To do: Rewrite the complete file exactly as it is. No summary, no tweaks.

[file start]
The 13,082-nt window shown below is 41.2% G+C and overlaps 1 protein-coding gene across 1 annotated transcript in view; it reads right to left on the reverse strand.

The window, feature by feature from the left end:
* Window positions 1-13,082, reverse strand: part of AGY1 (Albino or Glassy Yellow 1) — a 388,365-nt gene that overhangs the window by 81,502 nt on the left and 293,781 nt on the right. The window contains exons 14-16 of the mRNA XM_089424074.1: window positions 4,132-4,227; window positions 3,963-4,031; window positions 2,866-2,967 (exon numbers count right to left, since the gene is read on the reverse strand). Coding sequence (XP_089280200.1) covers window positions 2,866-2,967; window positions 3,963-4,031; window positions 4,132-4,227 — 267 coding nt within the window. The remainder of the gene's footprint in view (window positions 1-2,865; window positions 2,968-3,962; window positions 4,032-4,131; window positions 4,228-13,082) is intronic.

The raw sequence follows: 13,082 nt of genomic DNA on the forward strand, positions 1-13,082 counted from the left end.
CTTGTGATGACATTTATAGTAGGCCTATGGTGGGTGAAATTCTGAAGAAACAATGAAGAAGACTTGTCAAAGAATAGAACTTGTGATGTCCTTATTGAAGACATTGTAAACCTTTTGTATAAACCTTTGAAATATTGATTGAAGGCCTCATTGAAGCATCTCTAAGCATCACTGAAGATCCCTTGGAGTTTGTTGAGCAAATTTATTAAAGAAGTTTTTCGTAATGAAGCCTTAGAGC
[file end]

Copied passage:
The 13,082-nt window shown below is 41.2% G+C and overlaps 1 protein-coding gene across 1 annotated transcript in view; it reads right to left on the reverse strand.

The window, feature by feature from the left end:
* Window positions 1-13,082, reverse strand: part of AGY1 (Albino or Glassy Yellow 1) — a 388,365-nt gene that overhangs the window by 81,502 nt on the left and 293,781 nt on the right. The window contains exons 14-16 of the mRNA XM_089424074.1: window positions 4,132-4,227; window positions 3,963-4,031; window positions 2,866-2,967 (exon numbers count right to left, since the gene is read on the reverse strand). Coding sequence (XP_089280200.1) covers window positions 2,866-2,967; window positions 3,963-4,031; window positions 4,132-4,227 — 267 coding nt within the window. The remainder of the gene's footprint in view (window positions 1-2,865; window positions 2,968-3,962; window positions 4,032-4,131; window positions 4,228-13,082) is intronic.

The raw sequence follows: 13,082 nt of genomic DNA on the forward strand, positions 1-13,082 counted from the left end.
CTTGTGATGACATTTATAGTAGGCCTATGGTGGGTGAAATTCTGAAGAAACAATGAAGAAGACTTGTCAAAGAATAGAACTTGTGATGTCCTTATTGAAGACATTGTAAACCTTTTGTATAAACCTTTGAAATATTGATTGAAGGCCTCATTGAAGCATCTCTAAGCATCACTGAAGATCCCTTGGAGTTTGTTGAGCAAATTTATTAAAGAAGTTTTTCGTAATGAAGCCTTAGAGC